Trinity has left me very conflicted though ………. I can understand why Scotland wants to be a country in its own right and I can understand why Quebec wants to separate from Canada -- heck, I can understand why the Cree want to separate from Quebec if Quebec does indeed separate from Canada -- my conflict comes from my not liking it and I can’t separate the part of me that can see the perils of larger countries fragmenting into smaller and smaller pieces in this era of global corporatism from the part of me that is a member of the dominant group so I don’t know whether my feelings are simply logically concerned or jingoistic. In the end, though, it is not my decision and that is good and right -- I will never approve of violence to keep a people within national borders if they have no desire to remain.

    I don’t think I’ve expressed myself very well here -- it’s a bit rambling and I apologise. I do hope you continue writing articles here -- especially about Ireland and it’s history and struggles

    • Khirad says:

      I forgot where I got this, but Chomsky had a great observation, if I may paraphrase.

      He was doing radio interviews. One with English radio, and the other with Irish. He was trying to explain something about the effects of imperialism on so-and-so, and it took something like 14-20 minutes to explain it to the English. When he got to it in Ireland, they looked annoyed, and said, no, we get it, move on.

      Such is the diametric perspectives of those whom have cracked the whip for hundreds of years, and those whom have been under its yoke for hundreds of years.

      Now, since it was brought up… I’ve been sympathetic to Scottish Nationalism ever since I jumped into my roots in High School, so here’s my (very brief and incomplete) case for Scotland. I sometimes hear the poor comparisons that they should just “get over it” like the South. Well, the Confederacy was not a country of its OWN for a THOUSAND YEARS before being sold out by its nobles, and had its own languages (Gaelic and Scots), etc. One could argue the South had its own culture, so, I’ll let that one comparison slide.

      I wonder how Caru would feel if it were proposed that Ireland should have just “gotten over it” during the Pale, etc? Not to say I’d compare Scotland’s subjugation with Ireland’s. I can recount litanies of injustices done upon the Scots, but in the end, Scots went from the abused themselves, to collaborators in Ireland’s subjugation, just as the Welsh had against Scotland before. The Communist anti-war (and also WWI neutrality advocate on similar grounds as de Valera) noted these ironies in The Irish Tragedy: Scotland’s Disgrace..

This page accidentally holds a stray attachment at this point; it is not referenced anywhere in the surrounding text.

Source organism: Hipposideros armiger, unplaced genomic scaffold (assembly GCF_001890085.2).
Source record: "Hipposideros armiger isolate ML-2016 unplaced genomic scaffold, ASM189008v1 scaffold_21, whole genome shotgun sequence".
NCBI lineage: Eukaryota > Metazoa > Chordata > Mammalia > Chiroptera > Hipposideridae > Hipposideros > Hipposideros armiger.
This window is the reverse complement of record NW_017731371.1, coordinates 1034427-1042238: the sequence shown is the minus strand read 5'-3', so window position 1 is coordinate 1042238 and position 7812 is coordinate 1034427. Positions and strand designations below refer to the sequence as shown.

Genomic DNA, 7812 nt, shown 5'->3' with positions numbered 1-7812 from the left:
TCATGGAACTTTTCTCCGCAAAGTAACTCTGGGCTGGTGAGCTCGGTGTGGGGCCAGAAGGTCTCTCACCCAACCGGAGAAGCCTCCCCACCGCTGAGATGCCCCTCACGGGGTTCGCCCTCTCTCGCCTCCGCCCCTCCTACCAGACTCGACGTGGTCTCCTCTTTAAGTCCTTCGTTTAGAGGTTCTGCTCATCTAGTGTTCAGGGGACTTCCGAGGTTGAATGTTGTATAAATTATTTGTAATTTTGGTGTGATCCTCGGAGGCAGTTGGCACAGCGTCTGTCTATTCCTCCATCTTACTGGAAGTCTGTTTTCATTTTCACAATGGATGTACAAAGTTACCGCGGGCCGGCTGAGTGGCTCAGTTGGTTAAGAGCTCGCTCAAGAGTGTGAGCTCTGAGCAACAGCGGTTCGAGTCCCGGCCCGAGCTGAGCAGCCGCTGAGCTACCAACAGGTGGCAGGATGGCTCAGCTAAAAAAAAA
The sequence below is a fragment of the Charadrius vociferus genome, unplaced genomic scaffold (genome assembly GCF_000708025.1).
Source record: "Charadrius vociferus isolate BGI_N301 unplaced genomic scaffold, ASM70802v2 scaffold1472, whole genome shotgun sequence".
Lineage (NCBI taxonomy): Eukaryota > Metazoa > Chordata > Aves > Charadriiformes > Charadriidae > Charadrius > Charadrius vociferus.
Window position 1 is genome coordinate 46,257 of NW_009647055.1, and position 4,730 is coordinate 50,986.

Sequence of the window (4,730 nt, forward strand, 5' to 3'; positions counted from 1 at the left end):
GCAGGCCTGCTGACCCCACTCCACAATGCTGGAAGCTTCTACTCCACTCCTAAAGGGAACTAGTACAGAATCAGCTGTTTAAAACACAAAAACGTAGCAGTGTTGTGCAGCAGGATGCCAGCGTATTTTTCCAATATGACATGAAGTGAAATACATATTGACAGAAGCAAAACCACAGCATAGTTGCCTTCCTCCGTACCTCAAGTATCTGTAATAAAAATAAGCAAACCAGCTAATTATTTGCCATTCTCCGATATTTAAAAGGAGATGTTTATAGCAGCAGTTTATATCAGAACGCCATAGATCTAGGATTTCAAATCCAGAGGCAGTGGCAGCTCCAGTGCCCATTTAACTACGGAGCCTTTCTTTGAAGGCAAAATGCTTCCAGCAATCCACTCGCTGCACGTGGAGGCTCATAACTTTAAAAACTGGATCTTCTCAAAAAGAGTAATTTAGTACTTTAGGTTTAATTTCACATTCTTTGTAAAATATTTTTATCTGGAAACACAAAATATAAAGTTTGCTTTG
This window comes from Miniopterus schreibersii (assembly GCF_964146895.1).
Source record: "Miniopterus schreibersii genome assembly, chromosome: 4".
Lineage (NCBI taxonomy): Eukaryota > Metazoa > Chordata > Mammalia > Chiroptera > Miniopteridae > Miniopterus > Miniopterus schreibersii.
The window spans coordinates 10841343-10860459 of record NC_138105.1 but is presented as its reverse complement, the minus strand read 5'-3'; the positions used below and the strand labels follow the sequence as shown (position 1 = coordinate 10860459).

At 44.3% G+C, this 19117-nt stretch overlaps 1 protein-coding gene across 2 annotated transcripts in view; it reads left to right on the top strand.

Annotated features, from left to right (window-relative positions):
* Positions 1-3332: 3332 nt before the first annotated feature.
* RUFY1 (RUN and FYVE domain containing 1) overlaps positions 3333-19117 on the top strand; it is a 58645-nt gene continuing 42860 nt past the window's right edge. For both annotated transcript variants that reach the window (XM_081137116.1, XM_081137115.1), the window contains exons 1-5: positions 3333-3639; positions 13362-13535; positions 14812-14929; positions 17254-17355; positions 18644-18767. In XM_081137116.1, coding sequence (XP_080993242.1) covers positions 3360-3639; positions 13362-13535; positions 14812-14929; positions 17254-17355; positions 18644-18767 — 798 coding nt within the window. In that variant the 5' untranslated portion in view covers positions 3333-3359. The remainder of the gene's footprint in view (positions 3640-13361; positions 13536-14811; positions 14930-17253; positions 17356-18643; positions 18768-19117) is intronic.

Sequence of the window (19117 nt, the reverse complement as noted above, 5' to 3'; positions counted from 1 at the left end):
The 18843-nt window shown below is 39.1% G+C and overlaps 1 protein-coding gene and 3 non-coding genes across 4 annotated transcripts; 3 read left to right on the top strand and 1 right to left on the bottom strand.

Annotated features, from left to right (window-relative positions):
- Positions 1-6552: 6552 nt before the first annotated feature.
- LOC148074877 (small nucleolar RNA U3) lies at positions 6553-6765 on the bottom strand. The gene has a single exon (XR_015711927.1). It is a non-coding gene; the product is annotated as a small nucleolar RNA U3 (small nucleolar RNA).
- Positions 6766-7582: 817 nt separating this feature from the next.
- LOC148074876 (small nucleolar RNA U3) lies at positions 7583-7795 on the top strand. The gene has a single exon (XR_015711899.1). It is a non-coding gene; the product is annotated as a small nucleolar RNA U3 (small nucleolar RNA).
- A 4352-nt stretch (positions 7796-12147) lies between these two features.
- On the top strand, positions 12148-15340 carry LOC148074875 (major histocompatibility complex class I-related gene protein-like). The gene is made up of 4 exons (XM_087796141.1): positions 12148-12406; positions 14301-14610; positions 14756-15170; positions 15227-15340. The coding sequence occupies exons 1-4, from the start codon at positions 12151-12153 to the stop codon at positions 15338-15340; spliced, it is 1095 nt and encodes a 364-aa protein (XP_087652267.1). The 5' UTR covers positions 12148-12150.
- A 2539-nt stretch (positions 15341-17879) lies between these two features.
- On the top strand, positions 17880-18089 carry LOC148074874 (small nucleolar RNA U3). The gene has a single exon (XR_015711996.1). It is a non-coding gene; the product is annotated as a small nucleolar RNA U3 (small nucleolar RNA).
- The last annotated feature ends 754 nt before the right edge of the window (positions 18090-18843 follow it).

But oh, there’s still grievances against England, oh yes… not against the English people, but Westminster. For the very lack of such perspective that would make Scotland akin to the sore losers of the Confederacy, or would simply pat it on the head and ask it to stop acting up and making a fuss. Well, that infuriates me — that condescension. The very interchangeability of ‘English’ with ‘British’ irks me to no end, as well. Maybe Scots and we of Scottish extraction (which I’m sure you’ve gathered by now about me), want independence if for no other reason than a fear of being subsumed into English identity in another few hundred years.

      Lemme take as another hypothetical: Poland has been conquered by Prussia. It stands that way. “Too bad, get over it?” Are there flaws with that comparison, yes, but it’s meant to be illustrative. Of the natural right of a peoples to their own self-determination.

      …By the way, you don’t even need to get me hammered. No, this song only takes 2-3 beers and I start with the waterworks like a wee baby. --I’m not kidding. I just did it Friday, with the news of the SNP win still fresh.

      • Caru says:

        That was a really good post, Khirad. You’ve kinda hit the nail on the head with regards to my views.

        I quite like British people(English, Welsh and Scottish), but Westminster could be swallowed up by the earth and I wouldn’t bat an eyelid.

        Also, I want to ask you about the SNP, since I don’t know much about them:

        I assume that they’re rather popular. Is this just because of their nationalism or is it a combination of things?

        • Khirad says:

          People are SNP for different reasons, but Independence is their founding plank. This go around it was partly the state of the LibDems and Labour which helped cushion their unprecedented gains. That being said, everyone voting for them would know they’ve long pushed referendums for Scottish Independence (or as it’s referred to by some press south of the border, ‘secession’ -- forgetting it’s a Union of Kingdoms, perhaps).

          But there appears to be a pattern, too, if I can be that hopeful. After devolution (which the SNP pushed), the Scottish parliament elected 35 SMPs, after only Scottish Labour. In 2003, this fell to 27. But in 2007, this went to 47 and they formed a minority government. Now they have 69 and were able to form a majority government all on their own. The worst they’ve placed as a party since devolution in Holyrood (the Scottish Parliament) is second, behind Labour.